The rotor 12 has a circular main body or disc 36 with a central hollow hub or post 37 depending from its lower face designated 38. On an upper face 39 the rotor 12 includes an upstanding chordal finger grip bar 41 to facilitate manual turning of the rotor 12 on the base 11. The rotor 12 is imperforate except for an array of sift holes 42 and a pour hole 43. The array of sift holes 42 and the pour hole 43 have the same eccentricity or distance from the center of the rotor 12 as the dispensing hole 28 has from the base center hole 26 so that these holes 42 or 43 can be alternatively turned into superadjacent alignment with the dispensing hole 28 by manually rotating the rotor 12 on the base 11. A depending flange 44 is formed adjacent the periphery of the rotor 12 at its lower face 38. The flange 44, particularly when the rotor 12 is gated for molding purposes at its periphery, serves to improve molding performance and during use serves to stiffen and maintain the desired flat shape of the rotor. The bottom or underside surface 38 of the rotor 12 is substantially flat between the flange 44 and the hub 37. As shown in FIG. 5, the axial extent of the flange 44 is less than the height of the base ribs 27, 29 so that the flange, when the rotor is assembled on the base, does not touch the web 13.
The hub 37 is a thin walled round structure depending from the center of the bottom or lower face 38 of the rotor 12. The lower end of the hub 37 is slightly tapered on its exterior from a minimum diameter slightly less than that of the base hole 26 to facilitate assembly into this hole. In its free state, the hub 37 has a major outside diameter at its mid-section 46 that is greater than the diameter of the hole 26 enabling the hub 37 to be snapped into the hole. Once it is pressed or snapped into the hole 26, the hub 37 is retained in assembly by a rearwardly or upwardly facing annular shoulder 47 that engages the lower edge of the hole 26. Preferably, the outside diameter of the hub 37 above the shoulder 47 is slightly smaller than the diameter of the hole 26 to reduce friction between these areas.
The major outer diameter of the rotor 12 is dimensioned to snap past the internal rim shoulder formed by the conical or radial face 21 on the rim 14 into the groove formed between it and the web 13. Typically, the rotor 12 is automatically assembled on the base by a machine known in the art. It can be seen in FIG. 5 that, in assembly, the rotor 12 is retained on the base 11 both at its center and at its periphery. The retention at the center is produced by the interengagement or abutment between the hub shoulder 47 and the lower edge of the hole 26. The retention at the outer periphery of the rotor is provided by interengagement or abutment between the upper face of the rotor 39 and the shoulder 21. The various elements of the base 11 and rotor 12 are proportioned and dimensioned so that the ribs 27, 29 hold the rotor in a flat plane with the upper peripheral rotor edge urged against the rim shoulder 21 and, simultaneously, the hub shoulder 47, urged against the underside of the rotor 12 by the resilient sealing lip 33.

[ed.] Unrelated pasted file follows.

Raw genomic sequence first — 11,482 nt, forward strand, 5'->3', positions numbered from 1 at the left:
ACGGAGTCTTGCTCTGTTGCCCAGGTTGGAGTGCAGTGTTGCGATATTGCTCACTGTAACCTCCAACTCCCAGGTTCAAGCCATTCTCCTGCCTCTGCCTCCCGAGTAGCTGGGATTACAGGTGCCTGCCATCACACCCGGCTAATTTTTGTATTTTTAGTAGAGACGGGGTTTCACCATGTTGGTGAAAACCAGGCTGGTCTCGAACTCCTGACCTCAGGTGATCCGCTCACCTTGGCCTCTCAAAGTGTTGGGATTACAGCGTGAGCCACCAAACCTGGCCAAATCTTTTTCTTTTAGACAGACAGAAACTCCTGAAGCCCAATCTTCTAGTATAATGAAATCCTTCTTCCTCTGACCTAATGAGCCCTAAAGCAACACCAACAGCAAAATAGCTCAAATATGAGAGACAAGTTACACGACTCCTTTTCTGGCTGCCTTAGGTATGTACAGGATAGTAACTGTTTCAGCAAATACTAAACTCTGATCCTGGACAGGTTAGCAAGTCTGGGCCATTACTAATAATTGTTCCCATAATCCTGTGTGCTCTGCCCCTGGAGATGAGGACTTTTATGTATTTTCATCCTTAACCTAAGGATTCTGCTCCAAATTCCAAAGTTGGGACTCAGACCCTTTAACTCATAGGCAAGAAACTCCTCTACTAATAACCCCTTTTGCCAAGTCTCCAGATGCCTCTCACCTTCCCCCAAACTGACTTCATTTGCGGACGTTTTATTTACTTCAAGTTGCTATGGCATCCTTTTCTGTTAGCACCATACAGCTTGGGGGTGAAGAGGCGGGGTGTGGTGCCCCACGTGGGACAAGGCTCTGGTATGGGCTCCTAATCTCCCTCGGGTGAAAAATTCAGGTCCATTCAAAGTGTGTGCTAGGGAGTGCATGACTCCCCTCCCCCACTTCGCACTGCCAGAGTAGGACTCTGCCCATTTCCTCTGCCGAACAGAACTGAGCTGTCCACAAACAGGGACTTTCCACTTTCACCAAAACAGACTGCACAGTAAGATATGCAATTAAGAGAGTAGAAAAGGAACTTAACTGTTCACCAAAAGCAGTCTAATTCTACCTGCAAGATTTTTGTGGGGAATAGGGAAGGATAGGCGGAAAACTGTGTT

The closure 10 is initially assembled with the rotor 12 in an angular position on the base where it closes the dispensing hole 28, a condition that results when neither the sift holes 42 nor the pour hole 43 overlie the dispensing hole 28. In this closed position, the resilient lip seal 33 around the dispensing hole 28 forms a tight sift proof seal with the flat underside surface of the rotor 12. The disclosed ribs 27, 29 working with the center and peripheral retention points maintain precise control of the flatness of the rotor 12 to improve the integrity and reliability of the sift proof seal. The arcuate rib 29, as mentioned, subtends an angle greater than 180° (as shown in FIG. 2) and preferably extends with its ends adjacent the base dispensing hole 28. This construction greatly reduces any tendency of the rotor 12 to rock, flex, or otherwise significantly distort from a planar configuration parallel to the plane of the base web 13. This, in turn, assures that the lip seal 33 has a flat parallel surface against which it can reliably seal. The various parts are dimensioned so that when the rotor and base are assembled, the lip seal 33 is substantially compressed. By way of example, where the base 11 is a nominal 1 7/8 diameter and the lip seal in a free condition prior to its assembly has a height above the web of about 0.066 inch it can be restricted or compressed to a height of, for example, 0.030 to 0.035 inch by the restriction imposed by the flat underside 38 of the rotor. Preferably, the elevation of the tops of the ribs 27, 29 provides a limited axial clearance of, for example, 0.005 inch for adjacent confronting parts of the rotor. This clearance assures smooth sliding contact of the rotor on the base when it is manually opened or closed by rotation. Ideally, this clearance is substantially smaller than the axial compression of the lip seal 33 so that slight dimensional variations in the actual parts inherent in mass production injection molding processes have no significant effect on the reliability of the seal afforded by the lip seal.
It should be evident that this disclosure is by way of example and that various changes may be made by adding, modifying or eliminating details without departing from the fair scope of the teaching contained in this disclosure. The invention is therefore not limited to particular details of this disclosure except to the extent that the following claims are necessarily so limited.
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|U.S. Classification||222/548, 222/480|
|Mar 18, 1994||AS||Assignment|
Owner name: WEATHERCHEM CORPORATION, OHIO
Free format text: ASSIGNMENT OF ASSIGNORS INTEREST;ASSIGNORS:BAXTER, DAVID C.;FORSYTH, MICHAEL J.;REEL/FRAME:006944/0057
Effective date: 19940310
|Jul 2, 1998||FPAY||Fee payment|
Year of fee payment: 4
|Oct 22, 1999||AS||Assignment|
|Mar 20, 2000||AS||Assignment|
|Jul 24, 2001||AS||Assignment|
|Jul 16, 2002||FPAY||Fee payment|
Year of fee payment: 8
|Aug 9, 2006||REMI||Maintenance fee reminder mailed|
|Jan 24, 2007||LAPS||Lapse for failure to pay maintenance fees|
|Mar 20, 2007||FP||Expired due to failure to pay maintenance fee|
Effective date: 20070124